Friday, January 30, 2015

BEA: Real GDP increased at 2.6% Annualized Rate in Q4

by Calculated Risk on 1/30/2015 08:30:00 AM

From the BEA: Gross Domestic Product: Fourth Quarter and Annual 2014 (Advance Estimate)

Real gross domestic product -- the value of the production of goods and services in the United States, adjusted for price changes -- increased at an annual rate of 2.6 percent in the fourth quarter of 2014, according to the "advance" estimate released by the Bureau of Economic Analysis. In the third quarter, real GDP increased 5.0 percent.
The increase in real GDP in the fourth quarter reflected positive contributions from personal consumption expenditures (PCE), private inventory investment, exports, nonresidential fixed investment, state and local government spending, and residential fixed investment that were partly offset by a negative contribution from federal government spending. Imports, which are a subtraction in the calculation of GDP, increased.

The deceleration in real GDP growth in the fourth quarter primarily reflected an upturn in imports, a downturn in federal government spending, and decelerations in nonresidential fixed investment and in exports that were partly offset by an upturn in private inventory investment and an acceleration in PCE.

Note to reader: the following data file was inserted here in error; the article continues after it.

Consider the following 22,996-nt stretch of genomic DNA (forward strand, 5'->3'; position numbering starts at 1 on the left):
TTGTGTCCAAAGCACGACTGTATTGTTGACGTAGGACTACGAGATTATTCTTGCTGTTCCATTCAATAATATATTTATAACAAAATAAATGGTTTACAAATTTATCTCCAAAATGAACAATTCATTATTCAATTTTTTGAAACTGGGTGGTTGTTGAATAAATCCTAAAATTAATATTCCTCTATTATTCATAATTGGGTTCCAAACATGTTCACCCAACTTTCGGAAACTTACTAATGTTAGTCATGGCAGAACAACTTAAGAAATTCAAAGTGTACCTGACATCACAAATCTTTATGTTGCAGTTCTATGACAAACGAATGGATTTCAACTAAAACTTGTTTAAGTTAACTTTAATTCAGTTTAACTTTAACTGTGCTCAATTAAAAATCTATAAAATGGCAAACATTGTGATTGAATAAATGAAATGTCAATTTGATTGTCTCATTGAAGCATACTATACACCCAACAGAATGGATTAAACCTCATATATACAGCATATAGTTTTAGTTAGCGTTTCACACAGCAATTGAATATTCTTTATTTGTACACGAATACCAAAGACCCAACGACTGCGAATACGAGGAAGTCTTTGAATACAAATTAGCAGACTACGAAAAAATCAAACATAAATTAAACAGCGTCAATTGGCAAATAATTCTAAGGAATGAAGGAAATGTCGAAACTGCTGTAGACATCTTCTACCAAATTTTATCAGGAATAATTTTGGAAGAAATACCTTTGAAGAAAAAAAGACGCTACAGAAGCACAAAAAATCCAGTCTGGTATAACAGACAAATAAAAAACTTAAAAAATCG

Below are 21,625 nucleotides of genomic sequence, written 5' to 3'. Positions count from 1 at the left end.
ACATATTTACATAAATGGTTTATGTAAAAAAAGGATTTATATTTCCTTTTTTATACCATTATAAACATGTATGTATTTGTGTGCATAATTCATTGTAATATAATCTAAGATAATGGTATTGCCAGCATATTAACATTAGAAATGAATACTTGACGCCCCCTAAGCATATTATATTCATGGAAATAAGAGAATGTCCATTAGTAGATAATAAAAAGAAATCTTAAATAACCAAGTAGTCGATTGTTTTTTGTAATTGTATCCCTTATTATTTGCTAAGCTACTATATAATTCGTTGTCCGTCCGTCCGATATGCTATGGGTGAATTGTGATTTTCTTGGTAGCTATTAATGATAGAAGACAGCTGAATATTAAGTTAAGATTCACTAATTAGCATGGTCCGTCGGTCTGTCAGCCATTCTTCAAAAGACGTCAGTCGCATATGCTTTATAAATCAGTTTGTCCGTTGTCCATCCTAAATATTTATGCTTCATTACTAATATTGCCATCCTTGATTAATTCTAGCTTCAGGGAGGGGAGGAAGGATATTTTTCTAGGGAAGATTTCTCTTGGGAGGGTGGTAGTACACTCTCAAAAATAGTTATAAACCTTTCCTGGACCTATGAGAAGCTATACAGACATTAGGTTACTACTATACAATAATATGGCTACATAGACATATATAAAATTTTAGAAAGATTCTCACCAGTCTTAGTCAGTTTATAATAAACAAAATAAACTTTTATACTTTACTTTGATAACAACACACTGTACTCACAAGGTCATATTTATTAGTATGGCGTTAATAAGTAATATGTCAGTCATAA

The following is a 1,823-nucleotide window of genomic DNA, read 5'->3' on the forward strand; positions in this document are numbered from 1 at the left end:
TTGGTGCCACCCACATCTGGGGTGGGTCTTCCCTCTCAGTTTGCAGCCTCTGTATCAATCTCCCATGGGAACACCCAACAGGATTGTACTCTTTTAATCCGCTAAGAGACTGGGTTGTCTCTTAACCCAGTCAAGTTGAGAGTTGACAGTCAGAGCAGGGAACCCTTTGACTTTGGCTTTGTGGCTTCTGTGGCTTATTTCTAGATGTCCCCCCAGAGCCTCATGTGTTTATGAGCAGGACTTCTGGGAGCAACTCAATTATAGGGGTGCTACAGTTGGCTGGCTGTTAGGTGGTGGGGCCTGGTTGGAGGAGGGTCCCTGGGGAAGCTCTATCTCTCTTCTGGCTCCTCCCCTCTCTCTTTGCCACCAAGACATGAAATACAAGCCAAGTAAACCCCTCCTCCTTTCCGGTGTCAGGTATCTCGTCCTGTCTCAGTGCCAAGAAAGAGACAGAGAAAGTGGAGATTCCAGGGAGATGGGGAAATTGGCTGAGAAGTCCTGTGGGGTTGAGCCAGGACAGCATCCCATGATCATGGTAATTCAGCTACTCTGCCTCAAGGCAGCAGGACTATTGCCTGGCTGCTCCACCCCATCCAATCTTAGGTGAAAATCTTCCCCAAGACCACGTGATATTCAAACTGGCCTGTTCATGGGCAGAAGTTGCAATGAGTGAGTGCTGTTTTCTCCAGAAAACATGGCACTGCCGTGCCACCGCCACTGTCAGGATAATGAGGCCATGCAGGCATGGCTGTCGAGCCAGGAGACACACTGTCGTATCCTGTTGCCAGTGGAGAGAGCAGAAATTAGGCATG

The price index for gross domestic purchases, which measures prices paid by U.S. residents, decreased 0.3 percent in the fourth quarter, in contrast to an increase of 1.4 percent in the third. Excluding food and energy prices, the price index for gross domestic purchases increased 0.7 percent, compared with an increase of 1.6 percent.
The advance Q4 GDP report, with 2.6% annualized growth, was below expectations of a 3.2% increase.

Personal consumption expenditures (PCE) increased at a 4.3% annualized rate - a strong pace!

The key negatives were trade (subtracted 1.02 percentage point) and Federal government spending (subtracted 0.54 percentage points).

Residential InvestmentClick on graph for larger image.
The first graph shows residential investment as a percent of GDP.

Residential Investment as a percent of GDP has been increasing, but it still below the levels of previous recessions - and I expect RI to continue to increase for the next few years.

I'll break down Residential Investment into components after the GDP details are released this coming week. Note: Residential investment (RI) includes new single family structures, multifamily structures, home improvement, broker's commissions, and a few minor categories.

non-Residential InvestmentThe second graph shows non-residential investment in structures, equipment and "intellectual property products".  Investment is trending up as a percent of GDP..

I'll add details for investment in offices, malls and hotels next week.

Overall this was a solid report with strong PCE and private domestic investment.